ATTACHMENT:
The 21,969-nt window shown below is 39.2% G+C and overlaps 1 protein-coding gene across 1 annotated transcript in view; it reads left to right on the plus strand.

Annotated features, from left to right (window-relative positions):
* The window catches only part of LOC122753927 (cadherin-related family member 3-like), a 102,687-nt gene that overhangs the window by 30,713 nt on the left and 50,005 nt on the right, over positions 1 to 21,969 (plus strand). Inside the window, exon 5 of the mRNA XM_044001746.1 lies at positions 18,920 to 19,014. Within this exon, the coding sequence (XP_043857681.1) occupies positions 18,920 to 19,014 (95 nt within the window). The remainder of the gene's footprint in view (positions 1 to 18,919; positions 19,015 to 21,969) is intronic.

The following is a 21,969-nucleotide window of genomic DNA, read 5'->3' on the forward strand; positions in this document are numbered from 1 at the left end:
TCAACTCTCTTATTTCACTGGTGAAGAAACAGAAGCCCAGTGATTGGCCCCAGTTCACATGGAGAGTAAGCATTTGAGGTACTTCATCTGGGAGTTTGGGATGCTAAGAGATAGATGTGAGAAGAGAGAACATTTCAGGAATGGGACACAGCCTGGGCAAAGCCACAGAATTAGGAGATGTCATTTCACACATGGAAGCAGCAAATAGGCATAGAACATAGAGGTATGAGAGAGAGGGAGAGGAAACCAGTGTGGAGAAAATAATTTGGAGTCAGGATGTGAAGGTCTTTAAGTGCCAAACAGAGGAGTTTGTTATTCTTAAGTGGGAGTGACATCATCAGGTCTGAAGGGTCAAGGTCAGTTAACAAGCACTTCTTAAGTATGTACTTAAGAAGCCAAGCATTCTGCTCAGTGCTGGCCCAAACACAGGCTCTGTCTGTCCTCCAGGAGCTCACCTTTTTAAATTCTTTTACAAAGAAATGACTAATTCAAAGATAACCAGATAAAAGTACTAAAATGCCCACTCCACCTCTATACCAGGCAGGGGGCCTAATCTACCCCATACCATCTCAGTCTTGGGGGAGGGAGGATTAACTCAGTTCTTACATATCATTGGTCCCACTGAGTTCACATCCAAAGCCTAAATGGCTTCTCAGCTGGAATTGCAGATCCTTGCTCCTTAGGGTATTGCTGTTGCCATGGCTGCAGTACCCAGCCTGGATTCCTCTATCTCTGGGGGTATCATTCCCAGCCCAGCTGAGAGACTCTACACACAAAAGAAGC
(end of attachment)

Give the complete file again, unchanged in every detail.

The 21,969-nt window shown below is 39.2% G+C and overlaps 1 protein-coding gene across 1 annotated transcript in view; it reads left to right on the plus strand.

Annotated features, from left to right (window-relative positions):
* The window catches only part of LOC122753927 (cadherin-related family member 3-like), a 102,687-nt gene that overhangs the window by 30,713 nt on the left and 50,005 nt on the right, over positions 1 to 21,969 (plus strand). Inside the window, exon 5 of the mRNA XM_044001746.1 lies at positions 18,920 to 19,014. Within this exon, the coding sequence (XP_043857681.1) occupies positions 18,920 to 19,014 (95 nt within the window). The remainder of the gene's footprint in view (positions 1 to 18,919; positions 19,015 to 21,969) is intronic.

The following is a 21,969-nucleotide window of genomic DNA, read 5'->3' on the forward strand; positions in this document are numbered from 1 at the left end:
TCAACTCTCTTATTTCACTGGTGAAGAAACAGAAGCCCAGTGATTGGCCCCAGTTCACATGGAGAGTAAGCATTTGAGGTACTTCATCTGGGAGTTTGGGATGCTAAGAGATAGATGTGAGAAGAGAGAACATTTCAGGAATGGGACACAGCCTGGGCAAAGCCACAGAATTAGGAGATGTCATTTCACACATGGAAGCAGCAAATAGGCATAGAACATAGAGGTATGAGAGAGAGGGAGAGGAAACCAGTGTGGAGAAAATAATTTGGAGTCAGGATGTGAAGGTCTTTAAGTGCCAAACAGAGGAGTTTGTTATTCTTAAGTGGGAGTGACATCATCAGGTCTGAAGGGTCAAGGTCAGTTAACAAGCACTTCTTAAGTATGTACTTAAGAAGCCAAGCATTCTGCTCAGTGCTGGCCCAAACACAGGCTCTGTCTGTCCTCCAGGAGCTCACCTTTTTAAATTCTTTTACAAAGAAATGACTAATTCAAAGATAACCAGATAAAAGTACTAAAATGCCCACTCCACCTCTATACCAGGCAGGGGGCCTAATCTACCCCATACCATCTCAGTCTTGGGGGAGGGAGGATTAACTCAGTTCTTACATATCATTGGTCCCACTGAGTTCACATCCAAAGCCTAAATGGCTTCTCAGCTGGAATTGCAGATCCTTGCTCCTTAGGGTATTGCTGTTGCCATGGCTGCAGTACCCAGCCTGGATTCCTCTATCTCTGGGGGTATCATTCCCAGCCCAGCTGAGAGACTCTACACACAAAAGAAGC